I. While appellants are citizens of the United States, the Constitution does not grant citizens the right to vote directly for the President. Instead, the Constitution provides that the President is to be chosen by electors who, in turn, are chosen by "each state . . . in such manner as the Legislature thereof may direct." U.S. Const. art. II, 1, cl. 2 (emphasis added). Pursuant to Article II, therefore, only citizens residing in states can vote for electors and thereby indirectly for the President. See Attorney General of Guam on behalf of All U.S. Citizens Residing in Guam etc. v. United States, 738 F.2d 1017, 1019 (9th Cir. 1984), cert. denied, 469 U.S. 1209 (1985) ("The right to vote in presidential elections under Article II inheres not in citizens but in states; citizens vote indirectly for the President by voting for state electors.").
Since Puerto Rico is concededly not a state, see Trailer Marine Transport Corp. v. Rivera Vazquez, 977 F.2d 1, 7 (1st Cir. 1992) (status of Puerto Rico "is still not the same as that of a State in the Federal Union"), it is not entitled under Article II to choose electors for the President, and residents of Puerto Rico have no constitutional right to participate in that election. See Attorney General of Guam, 738 F.2d at 1019 ("Since Guam concededly is not a state, it can have no electors, and plaintiffs cannot exercise individual votes in a presidential election."); Sanchez v. United States, 376 F. Supp. 239, 241 (D.P.R. 1974) (finding similar claim "plainly without merit" for purpose of convening three-judge court).
The only jurisdiction, not a state, which participates in the presidential election is the District of Columbia, which obtained that right through the twenty-third amendment to the Constitution. Such a constitutional amendment was necessary precisely "because the Constitution ha[d] restricted th[e] privilege [of voting in national elections] to citizens who reside[d] in States." H.R. Rep. No. 1698, 86th Cong., 2d Sess. 2 (1960), reprinted in 1960 U.S. Code Cong. & Ad. News 1459, 1460. Only a similar constitutional amendment or a grant of statehood to Puerto Rico, therefore, can provide appellants the right to vote in the presidential election which they seek. See Attorney General of Guam, 738 F.2d at 1019-20.1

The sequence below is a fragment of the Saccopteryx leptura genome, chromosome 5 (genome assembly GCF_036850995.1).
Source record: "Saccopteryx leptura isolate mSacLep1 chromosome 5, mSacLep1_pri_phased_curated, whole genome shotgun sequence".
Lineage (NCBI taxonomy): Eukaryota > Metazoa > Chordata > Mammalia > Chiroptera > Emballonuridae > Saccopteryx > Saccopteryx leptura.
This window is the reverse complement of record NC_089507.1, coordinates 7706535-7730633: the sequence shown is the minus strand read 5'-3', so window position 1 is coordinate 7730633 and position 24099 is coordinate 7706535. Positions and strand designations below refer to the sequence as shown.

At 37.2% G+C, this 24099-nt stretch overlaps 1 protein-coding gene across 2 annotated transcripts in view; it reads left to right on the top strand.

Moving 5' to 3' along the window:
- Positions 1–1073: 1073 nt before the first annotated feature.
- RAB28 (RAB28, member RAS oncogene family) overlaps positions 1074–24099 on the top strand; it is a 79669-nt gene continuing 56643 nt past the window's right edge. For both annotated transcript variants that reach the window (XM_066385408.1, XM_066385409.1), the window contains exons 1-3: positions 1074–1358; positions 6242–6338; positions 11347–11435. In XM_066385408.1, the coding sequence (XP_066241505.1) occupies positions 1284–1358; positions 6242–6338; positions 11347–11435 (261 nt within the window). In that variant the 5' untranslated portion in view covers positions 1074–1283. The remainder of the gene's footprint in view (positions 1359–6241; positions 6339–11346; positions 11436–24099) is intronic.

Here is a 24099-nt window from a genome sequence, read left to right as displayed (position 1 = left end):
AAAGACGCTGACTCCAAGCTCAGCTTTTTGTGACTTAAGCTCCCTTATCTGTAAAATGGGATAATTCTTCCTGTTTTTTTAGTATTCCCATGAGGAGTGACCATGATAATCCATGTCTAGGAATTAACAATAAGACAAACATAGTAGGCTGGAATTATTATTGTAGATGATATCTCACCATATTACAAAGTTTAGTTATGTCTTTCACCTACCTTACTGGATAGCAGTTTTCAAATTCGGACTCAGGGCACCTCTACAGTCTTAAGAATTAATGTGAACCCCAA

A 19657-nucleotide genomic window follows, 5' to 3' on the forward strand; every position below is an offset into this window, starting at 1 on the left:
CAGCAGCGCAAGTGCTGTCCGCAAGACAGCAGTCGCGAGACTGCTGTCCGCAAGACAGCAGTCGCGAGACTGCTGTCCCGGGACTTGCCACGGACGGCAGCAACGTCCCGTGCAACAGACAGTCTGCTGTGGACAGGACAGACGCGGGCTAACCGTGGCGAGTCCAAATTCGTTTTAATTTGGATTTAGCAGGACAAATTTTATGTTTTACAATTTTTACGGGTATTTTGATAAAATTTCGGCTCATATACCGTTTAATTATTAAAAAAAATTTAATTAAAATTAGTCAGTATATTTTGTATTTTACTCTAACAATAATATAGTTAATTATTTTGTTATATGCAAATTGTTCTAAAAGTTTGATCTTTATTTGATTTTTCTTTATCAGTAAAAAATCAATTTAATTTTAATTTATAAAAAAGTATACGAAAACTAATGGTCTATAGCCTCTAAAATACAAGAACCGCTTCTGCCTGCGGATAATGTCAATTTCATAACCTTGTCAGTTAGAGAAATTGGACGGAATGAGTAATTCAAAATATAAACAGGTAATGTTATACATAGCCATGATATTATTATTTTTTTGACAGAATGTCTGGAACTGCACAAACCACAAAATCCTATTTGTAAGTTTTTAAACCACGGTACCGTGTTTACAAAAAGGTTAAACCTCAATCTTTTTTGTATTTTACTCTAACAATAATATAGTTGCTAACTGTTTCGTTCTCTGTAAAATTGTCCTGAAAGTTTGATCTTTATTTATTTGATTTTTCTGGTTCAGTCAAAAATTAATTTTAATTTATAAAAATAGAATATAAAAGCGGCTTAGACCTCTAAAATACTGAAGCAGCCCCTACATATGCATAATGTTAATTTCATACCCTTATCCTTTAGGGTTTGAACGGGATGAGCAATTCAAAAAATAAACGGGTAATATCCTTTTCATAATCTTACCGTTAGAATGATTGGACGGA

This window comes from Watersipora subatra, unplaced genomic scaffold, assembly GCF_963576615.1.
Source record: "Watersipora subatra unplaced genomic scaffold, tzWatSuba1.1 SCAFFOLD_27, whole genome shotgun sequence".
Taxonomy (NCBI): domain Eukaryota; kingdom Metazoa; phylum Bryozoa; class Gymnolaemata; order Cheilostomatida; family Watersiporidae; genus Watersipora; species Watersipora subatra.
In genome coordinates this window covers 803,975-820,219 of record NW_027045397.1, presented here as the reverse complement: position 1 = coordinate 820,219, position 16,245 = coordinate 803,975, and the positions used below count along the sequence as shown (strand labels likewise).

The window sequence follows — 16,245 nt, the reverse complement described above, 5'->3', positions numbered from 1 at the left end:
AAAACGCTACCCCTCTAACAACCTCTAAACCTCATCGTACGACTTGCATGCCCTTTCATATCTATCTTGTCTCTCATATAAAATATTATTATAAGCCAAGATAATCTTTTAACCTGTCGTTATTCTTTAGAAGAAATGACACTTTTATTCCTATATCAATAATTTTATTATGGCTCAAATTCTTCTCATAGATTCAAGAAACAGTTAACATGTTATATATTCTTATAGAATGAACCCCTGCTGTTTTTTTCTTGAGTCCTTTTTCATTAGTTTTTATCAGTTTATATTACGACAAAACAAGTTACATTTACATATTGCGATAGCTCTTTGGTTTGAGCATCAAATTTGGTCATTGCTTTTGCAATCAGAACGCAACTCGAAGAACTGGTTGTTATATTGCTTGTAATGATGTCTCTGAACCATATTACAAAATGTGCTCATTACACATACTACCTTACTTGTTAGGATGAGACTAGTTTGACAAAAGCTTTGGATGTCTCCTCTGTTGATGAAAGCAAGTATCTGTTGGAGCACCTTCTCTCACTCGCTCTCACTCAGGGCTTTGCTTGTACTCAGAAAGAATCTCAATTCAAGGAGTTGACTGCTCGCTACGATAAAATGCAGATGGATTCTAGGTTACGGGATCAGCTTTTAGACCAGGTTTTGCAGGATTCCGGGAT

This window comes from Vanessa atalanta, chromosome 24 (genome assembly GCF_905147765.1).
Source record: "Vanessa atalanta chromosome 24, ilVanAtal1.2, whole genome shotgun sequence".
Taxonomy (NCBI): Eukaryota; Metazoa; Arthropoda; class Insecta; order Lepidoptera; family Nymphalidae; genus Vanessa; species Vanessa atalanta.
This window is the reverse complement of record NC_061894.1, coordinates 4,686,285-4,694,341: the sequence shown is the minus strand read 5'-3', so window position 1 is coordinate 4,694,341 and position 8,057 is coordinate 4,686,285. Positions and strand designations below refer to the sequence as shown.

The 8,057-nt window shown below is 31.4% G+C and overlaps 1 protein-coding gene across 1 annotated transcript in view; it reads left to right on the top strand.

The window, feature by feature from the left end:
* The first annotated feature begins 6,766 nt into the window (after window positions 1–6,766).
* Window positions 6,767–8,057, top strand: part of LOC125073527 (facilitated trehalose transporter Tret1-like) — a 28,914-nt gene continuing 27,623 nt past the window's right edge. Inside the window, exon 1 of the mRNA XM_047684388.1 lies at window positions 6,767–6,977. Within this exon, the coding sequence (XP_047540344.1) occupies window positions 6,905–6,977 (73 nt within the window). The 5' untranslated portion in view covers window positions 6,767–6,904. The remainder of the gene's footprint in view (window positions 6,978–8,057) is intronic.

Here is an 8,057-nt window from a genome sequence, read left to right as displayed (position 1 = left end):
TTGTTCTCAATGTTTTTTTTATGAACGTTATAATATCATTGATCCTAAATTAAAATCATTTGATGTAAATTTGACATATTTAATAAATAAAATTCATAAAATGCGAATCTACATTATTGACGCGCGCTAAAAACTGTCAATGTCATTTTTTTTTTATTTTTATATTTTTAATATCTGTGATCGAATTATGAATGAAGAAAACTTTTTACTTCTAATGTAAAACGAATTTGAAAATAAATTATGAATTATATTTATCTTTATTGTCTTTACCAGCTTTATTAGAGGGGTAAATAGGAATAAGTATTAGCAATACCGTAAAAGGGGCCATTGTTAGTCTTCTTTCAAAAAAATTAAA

II. Some appellants, who previously voted in presidential elections while residing elsewhere, also assert that their constitutional rights to due process and equal protection have been violated by the Uniformed and Overseas Citizens Absentee Voting Act [Act]. The Act provides that United States citizens, including residents of Puerto Rico, see 42 U.S.C. 1973ff-6(6) & (7), who reside outside the United States retain the right to vote via absentee ballot in their last place of residence in the United States, as long as these citizens otherwise qualify to vote under laws of the jurisdiction in which they last resided. 42 U.S.C. 1973ff-1. It does not apply, however, to citizens who move from one jurisdiction to another within the United States. See 42
1. Appellants' contention that their right to vote in the presidential
election is secured by Article 25 of the International Covenant on
Civil and Political Rights, 6 I.L.M. 368 (1967) (entered into force
Sept. 8, 1992), is without merit. Even if Article 25 could be read to
imply such a right, Articles 1 through 27 of the Covenant were not
self-executing, see 138 Cong. Rec. S4784 (daily ed. Apr. 2, 1992),
and could not therefore give rise to privately enforceable rights under
United States law. See United States v. Green, 671 F.2d 46, 50 (1st
Cir.), cert. denied, 457 U.S. 1135 (1982); United States v.
Thompson, 928 F.2d 1060, 1066 (11th Cir.).